Oh, I had enough material, believe me. More than enough. I would not have written the episode you saw as I did, had I reflected more. In many ways, I didn’t succeed in doing what I wanted to do; but hopefully, I will correct that in the next segment. We originally planned on doing five segments and whether or not we will survive that, I don’t know, because you keep losing people. For example, Wally’s not going to direct the second segment. We have a television director who’s now living up here who’s going to do it. His name is Ted Saad. Fortunately, he’s very nice and very talented and very enthusiastic about it.

It is said that when a writer sits down to a new project, he brings to the table the sum experience of his previous works. Regarding your daytime drama work, from One Life to Live to Dark Shadows, were there any aspects of those shows that you brought to this one?

In the second installment, we are going into ghosts. My interest in ghosts probably started with Dark Shadows—certainly not with anything else in my life. We have discussed briefly bringing on a vampire, just for old time’s sake.

Is Jonathan Frid [Barnabas Collins in Dark Shadows] available?

I’m sure he is! He is alive. He was very odd; he turned down the second Dark Shadows movie (1971’s Night of Dark Shadows) because he felt that the idea of appearing in two movies as a vampire would ruin his career in the theatre. Jonathan was never very realistic about his talent.

Do you have a chance to watch current daytime dramas? Had you heard about the NBC daytime drama Passions (1999-2008) that involved witches and magic, starring Juliet Mills?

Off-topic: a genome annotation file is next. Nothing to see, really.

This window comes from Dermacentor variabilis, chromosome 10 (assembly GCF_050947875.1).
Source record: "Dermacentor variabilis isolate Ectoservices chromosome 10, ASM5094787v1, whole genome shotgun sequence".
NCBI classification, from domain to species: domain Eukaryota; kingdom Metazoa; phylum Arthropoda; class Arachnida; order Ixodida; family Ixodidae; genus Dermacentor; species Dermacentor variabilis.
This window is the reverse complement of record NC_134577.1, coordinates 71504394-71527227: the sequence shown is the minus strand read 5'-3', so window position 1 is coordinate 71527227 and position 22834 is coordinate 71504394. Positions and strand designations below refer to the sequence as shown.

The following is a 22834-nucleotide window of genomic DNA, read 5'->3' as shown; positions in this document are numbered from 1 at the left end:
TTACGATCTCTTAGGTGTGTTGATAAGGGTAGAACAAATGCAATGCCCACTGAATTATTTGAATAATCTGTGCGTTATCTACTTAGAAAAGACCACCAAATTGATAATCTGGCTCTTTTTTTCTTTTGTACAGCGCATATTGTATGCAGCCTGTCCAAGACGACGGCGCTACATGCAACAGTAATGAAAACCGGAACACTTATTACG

Yes, I’ve heard about that. That kind of programming was founded on the success of Dark Shadows. But back then, the networks never really liked the program because it broke too many rules. And they didn’t trust it; they thought it was a fake success. A success, but faddish. I [felt] the show did end prematurely since the man who owned it—he was the lifeblood of it—was a true madman. (Creator-producer Dan Curtis) kept trying to make it scarier and scarier and scarier, until finally even I, who was writing it, couldn’t follow his thought process. For example, he had one plot whereby one character suddenly had another character’s mind and (without) subtitles it couldn’t be followed. He spent his entire life trying to re-do Dark Shadows. I worked on two versions of it. One was on the air, but it wasn’t any good. It was Dan’s personal madness; he wanted to condense everything. He also cast very oddly. The original Barnabas Collins had been cast while Dan was in Europe. When Dan came back, they had already shot several programs with Jonathan Frid as Barnabas. And Dan hadn’t wanted Jonathan Frid; he wanted someone else.

If Dan was such an autocrat, why did he allow Frid to stay in the role?

Jonathan had done five programs, and it was simply too expensive to replace him. He would have to have redone the five programs that Jonathan had done. Dan was an amateur. He produced a show called Golf Classics and that was his total experience. But he was a friend of the head of daytime (programming) at ABC, which is why Dark Shadows got done. He was a true madman and he caused enormous unhappiness in his life and had a miserable life. He made lots and lots of money.

And lots of enemies?

Yes, yes.

How did you handle working with him and remain immune to his insanity?

Well, I finally said to him, while we were working on the second version of Dark Shadows (for NBC in 1990), that I wouldn’t work with him anymore. We were great friends in a weird way. I said, You won’t let your writers have any dignity now. It’s true. He would have one writer in one room and another writer in the next room, both unaware of each other and each writing the same scripts.